By Rory Fagan
Rory Fagan moved to Bronte, New South Wales, from London after winning a prize with his wife to attend the Rugby World Cup in 2003. Having seen England win the tournament, they decided it would be a great place to settle. Rory is the supervisor of an early education and care service.
The Sydney suburb of Bronte is 8km south-east of the central business district, and has one of the city’s most beautiful beaches. There is excellent surfing, an ocean rock pool, a small rocky “bogey hole” for families to swim in and a beautiful park with palm trees.
We chose to live here for its sense of community: we bump into friends on walks to the beach every week, and I am a volunteer patroller with Bronte Surf Life Saving Club (SLSC), keeping people safe in the water. I felt in London there were few opportunities to volunteer that combined fitness, the outdoors and the chance to meet new people every day.
Originally, my wife had not wanted to leave friends and family in London, but within six months of moving to Bronte she said it was “the best decision we ever made”.
The cost of living is high though, especially housing: Bronte is one of Sydney’s most expensive suburbs. The median house price is A$3,262,500 ($2.15m), according to Your Investment Property, a property magazine, with the market bouncing back from a two-year slump.
The weather is generally excellent, with temperatures in the 20s and low 30s for most of the year. However, most houses are built for a warm climate, which means insulation is often not optimal and winter heating bills can be high.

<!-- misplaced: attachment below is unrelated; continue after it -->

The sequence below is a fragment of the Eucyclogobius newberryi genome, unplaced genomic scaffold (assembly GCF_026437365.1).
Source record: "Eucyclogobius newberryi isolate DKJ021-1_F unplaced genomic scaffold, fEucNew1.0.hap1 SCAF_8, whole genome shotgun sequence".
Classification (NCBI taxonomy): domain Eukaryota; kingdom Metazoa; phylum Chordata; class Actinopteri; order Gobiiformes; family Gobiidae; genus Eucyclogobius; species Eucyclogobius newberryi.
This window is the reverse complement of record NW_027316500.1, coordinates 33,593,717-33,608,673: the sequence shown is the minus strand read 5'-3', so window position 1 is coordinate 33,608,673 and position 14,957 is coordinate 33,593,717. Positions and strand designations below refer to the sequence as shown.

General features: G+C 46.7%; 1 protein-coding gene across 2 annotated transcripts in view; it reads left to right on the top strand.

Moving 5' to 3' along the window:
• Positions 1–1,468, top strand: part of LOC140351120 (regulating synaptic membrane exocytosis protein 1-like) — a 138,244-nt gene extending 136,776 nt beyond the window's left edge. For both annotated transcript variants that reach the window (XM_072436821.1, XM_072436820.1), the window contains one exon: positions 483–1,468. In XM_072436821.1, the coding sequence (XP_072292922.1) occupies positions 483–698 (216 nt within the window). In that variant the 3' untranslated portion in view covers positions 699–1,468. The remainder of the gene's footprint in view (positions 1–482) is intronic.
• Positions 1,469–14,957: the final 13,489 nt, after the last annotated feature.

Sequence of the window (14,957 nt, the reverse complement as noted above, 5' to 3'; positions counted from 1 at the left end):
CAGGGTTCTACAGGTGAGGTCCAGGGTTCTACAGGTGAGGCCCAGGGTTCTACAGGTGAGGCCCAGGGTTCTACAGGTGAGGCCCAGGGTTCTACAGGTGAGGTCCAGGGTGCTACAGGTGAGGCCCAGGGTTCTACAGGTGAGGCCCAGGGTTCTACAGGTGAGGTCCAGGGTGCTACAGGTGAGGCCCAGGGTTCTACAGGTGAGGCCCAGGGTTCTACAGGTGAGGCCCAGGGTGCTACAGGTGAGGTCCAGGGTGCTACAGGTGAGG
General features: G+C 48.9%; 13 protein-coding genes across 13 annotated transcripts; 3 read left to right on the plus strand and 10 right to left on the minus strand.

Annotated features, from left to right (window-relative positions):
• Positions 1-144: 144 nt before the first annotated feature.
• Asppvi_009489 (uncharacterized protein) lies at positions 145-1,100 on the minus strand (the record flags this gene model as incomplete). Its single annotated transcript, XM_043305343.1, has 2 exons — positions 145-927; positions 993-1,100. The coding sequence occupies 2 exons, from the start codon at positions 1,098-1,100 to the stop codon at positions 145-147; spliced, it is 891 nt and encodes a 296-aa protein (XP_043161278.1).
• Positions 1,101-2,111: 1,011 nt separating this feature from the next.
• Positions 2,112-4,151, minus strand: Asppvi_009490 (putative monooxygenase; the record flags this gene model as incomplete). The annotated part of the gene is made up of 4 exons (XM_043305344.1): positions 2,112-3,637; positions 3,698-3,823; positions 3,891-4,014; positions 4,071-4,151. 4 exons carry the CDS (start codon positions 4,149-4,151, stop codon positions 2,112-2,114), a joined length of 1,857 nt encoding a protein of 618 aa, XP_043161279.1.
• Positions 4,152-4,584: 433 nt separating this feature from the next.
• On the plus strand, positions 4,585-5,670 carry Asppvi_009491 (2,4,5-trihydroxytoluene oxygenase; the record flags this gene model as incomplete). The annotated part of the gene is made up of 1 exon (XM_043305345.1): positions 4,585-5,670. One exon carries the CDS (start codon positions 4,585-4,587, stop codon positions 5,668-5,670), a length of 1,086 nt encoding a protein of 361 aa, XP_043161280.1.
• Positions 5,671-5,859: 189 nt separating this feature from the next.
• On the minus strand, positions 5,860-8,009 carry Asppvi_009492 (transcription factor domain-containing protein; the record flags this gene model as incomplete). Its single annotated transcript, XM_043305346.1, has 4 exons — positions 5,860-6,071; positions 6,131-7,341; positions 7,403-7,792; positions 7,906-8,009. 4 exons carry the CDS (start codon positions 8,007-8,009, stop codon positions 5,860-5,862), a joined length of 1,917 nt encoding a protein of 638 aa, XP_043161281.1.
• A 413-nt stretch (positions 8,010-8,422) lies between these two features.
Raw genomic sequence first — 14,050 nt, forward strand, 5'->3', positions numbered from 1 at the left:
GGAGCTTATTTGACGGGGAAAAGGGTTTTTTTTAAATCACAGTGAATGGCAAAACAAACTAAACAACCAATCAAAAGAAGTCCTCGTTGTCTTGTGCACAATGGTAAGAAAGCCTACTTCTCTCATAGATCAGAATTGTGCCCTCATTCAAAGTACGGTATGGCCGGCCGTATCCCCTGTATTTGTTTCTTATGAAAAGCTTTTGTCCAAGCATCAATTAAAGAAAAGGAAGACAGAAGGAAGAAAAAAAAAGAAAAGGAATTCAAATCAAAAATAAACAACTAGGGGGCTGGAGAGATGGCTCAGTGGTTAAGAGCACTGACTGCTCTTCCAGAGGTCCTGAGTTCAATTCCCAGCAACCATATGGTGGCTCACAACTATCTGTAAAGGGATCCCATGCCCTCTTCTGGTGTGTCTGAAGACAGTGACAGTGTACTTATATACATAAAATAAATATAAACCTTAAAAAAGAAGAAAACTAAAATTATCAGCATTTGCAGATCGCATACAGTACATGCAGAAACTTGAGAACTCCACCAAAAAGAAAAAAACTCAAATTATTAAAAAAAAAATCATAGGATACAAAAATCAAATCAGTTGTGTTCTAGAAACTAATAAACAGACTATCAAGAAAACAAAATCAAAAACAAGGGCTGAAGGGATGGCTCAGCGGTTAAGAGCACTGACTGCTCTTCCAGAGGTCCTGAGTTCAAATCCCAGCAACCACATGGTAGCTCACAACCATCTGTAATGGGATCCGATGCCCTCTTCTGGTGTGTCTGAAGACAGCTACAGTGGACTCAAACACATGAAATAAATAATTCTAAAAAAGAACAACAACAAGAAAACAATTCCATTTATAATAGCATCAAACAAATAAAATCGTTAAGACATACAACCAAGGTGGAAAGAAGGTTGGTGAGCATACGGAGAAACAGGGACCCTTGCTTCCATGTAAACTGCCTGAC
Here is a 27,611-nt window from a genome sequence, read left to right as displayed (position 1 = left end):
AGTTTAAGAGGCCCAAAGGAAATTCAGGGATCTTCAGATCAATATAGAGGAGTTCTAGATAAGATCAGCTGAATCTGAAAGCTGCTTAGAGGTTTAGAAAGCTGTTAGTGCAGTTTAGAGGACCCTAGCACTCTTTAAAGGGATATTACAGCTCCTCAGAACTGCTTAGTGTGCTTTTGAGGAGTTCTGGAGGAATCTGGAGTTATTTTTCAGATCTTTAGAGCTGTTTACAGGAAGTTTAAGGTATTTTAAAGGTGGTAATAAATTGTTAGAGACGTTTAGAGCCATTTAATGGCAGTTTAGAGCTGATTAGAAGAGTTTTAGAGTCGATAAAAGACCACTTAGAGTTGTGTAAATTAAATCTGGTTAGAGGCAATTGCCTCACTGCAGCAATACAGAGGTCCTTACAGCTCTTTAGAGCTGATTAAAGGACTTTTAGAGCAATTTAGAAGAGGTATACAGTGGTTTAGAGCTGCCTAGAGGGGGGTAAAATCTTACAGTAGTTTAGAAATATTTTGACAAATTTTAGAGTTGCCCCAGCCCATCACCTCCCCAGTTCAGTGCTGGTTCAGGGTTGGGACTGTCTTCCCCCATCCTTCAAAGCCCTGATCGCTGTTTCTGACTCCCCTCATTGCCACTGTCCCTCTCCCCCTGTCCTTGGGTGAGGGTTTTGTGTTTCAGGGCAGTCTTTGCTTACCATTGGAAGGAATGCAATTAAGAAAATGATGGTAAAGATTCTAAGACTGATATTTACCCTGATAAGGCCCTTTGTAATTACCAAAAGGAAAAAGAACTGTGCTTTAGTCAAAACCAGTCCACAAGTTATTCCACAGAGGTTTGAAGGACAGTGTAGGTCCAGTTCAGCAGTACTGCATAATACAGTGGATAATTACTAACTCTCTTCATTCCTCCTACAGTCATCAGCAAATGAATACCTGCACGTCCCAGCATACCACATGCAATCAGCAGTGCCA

The school system comprises state schools, religious schools and private schools. The families I work with tell me that the quality of education in the Bronte area is generally excellent.
Running my own early education and care service means I work from home and have no commute, which is wonderful. For those who travel into the city centre, there are reasonable public transport links, namely bus, train and the new tram system, which is already running in parts, with the rest due to open imminently.
Bronte residents are very generous with their time and we often meet up for recreational activities. In recent months I have: been bush walking with friends and members of Sydney Bush Walkers, a local group, in the Blue Mountains west of the city; sailed in Sydney Harbour; ridden Vespas across New South Wales to Halls Gap, Victoria, for a scooter rally; and been to cricket, rugby and Australian rules football matches.
Sculptures by the Sea, a three-week exhibition of world-class sculpture along the coastal path between nearby Tamarama Beach and Bondi, is held in October and November each year. It is the world’s largest free public sculpture exhibition, and the coastal walk is transformed into a 2km sculpture trail with more than 100 pieces by artists from Australia and abroad.
The dining scene in Bronte ranges from wonderful cafés — we are very fortunate to live three minutes from local favourite Favoloso — to excellent seafood restaurants. There is also the recently renovated Charing Cross hotel in nearby Waverley.
The main downside to living in Bronte is also part of its upside: the suburb has no pubs. This is very unusual in Sydney but does create a family feel. If you visit Bronte beach on a Sunday afternoon you will be invited in by the SLSC for “Sunday sips” with a delicious ale or two to be enjoyed on the clubhouse veranda while watching the surfers show off their skills.
If you like pub quizzes, then, you will have to look beyond Bronte. My team often picks up prizes at the Bondi Icebergs winter swimming clubhouse, a 15-minute walk from Bronte — though the questions are not as challenging as in London.
We are very happy to call Bronte home. Visitors to Sydney can enjoy a swim there or some takeaway fish and chips at the beach and a friendly chat with the locals.
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Photographs: Dreamstime; Getty Images; Wang Kaifang/Sculptures by the Sea 2019